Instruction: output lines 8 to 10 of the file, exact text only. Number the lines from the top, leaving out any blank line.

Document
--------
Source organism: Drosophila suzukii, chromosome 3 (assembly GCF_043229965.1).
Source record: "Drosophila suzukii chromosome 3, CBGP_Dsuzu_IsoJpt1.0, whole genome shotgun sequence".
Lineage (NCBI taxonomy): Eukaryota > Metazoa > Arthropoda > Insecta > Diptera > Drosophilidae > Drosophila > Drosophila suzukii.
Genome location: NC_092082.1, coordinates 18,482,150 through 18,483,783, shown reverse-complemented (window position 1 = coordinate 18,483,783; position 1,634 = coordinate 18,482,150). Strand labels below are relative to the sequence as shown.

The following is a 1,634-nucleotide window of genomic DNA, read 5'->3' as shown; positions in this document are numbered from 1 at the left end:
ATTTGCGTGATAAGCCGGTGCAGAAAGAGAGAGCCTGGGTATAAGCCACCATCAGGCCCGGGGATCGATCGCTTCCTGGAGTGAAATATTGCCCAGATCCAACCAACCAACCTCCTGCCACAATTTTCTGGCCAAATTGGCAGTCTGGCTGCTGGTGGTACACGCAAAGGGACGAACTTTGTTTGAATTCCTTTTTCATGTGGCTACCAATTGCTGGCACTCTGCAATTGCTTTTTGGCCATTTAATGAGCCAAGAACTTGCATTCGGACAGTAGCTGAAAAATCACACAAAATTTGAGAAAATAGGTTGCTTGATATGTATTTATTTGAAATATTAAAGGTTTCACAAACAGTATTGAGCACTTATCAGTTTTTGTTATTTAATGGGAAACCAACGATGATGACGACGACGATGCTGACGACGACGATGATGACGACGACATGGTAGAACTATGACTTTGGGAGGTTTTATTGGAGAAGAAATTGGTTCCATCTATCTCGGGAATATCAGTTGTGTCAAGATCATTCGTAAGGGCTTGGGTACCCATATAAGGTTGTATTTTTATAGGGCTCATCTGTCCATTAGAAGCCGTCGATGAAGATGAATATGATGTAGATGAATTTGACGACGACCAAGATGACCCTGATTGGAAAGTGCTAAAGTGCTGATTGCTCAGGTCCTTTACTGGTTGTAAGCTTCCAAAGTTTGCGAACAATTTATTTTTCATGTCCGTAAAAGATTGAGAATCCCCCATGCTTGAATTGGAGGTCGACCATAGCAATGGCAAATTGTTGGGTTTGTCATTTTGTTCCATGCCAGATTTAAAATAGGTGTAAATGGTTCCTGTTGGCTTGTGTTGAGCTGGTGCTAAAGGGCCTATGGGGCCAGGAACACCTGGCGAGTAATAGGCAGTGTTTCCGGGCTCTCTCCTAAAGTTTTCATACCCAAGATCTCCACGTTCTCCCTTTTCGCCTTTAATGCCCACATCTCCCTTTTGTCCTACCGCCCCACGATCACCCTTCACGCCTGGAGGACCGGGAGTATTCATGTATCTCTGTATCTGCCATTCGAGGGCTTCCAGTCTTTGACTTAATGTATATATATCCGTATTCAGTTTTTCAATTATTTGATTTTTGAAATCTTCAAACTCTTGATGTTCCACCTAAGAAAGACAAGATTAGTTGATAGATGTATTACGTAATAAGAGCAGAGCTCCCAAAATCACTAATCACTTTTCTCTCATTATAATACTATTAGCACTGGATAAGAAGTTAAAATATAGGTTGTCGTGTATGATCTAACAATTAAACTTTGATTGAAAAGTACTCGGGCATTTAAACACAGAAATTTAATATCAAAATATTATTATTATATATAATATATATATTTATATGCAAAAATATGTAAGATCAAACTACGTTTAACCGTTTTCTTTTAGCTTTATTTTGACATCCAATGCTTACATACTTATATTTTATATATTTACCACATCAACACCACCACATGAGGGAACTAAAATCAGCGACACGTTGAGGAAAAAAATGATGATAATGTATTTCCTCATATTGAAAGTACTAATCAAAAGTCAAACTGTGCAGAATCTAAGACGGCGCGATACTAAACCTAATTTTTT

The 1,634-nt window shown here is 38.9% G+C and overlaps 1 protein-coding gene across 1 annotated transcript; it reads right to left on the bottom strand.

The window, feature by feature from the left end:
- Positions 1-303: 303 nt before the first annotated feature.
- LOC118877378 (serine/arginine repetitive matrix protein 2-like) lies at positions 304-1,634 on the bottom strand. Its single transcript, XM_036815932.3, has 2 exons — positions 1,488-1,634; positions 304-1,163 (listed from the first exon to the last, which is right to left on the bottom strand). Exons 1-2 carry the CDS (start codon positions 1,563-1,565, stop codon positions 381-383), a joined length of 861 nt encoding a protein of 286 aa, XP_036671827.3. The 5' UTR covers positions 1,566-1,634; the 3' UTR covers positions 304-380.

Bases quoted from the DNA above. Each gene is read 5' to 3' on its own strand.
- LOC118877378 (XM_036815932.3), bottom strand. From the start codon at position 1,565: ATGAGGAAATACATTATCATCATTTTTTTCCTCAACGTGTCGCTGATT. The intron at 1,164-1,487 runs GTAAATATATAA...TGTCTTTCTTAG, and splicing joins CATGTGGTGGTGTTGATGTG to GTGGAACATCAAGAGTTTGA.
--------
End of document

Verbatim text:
The window, feature by feature from the left end:
- Positions 1-303: 303 nt before the first annotated feature.
- LOC118877378 (serine/arginine repetitive matrix protein 2-like) lies at positions 304-1,634 on the bottom strand. Its single transcript, XM_036815932.3, has 2 exons — positions 1,488-1,634; positions 304-1,163 (listed from the first exon to the last, which is right to left on the bottom strand). Exons 1-2 carry the CDS (start codon positions 1,563-1,565, stop codon positions 381-383), a joined length of 861 nt encoding a protein of 286 aa, XP_036671827.3. The 5' UTR covers positions 1,566-1,634; the 3' UTR covers positions 304-380.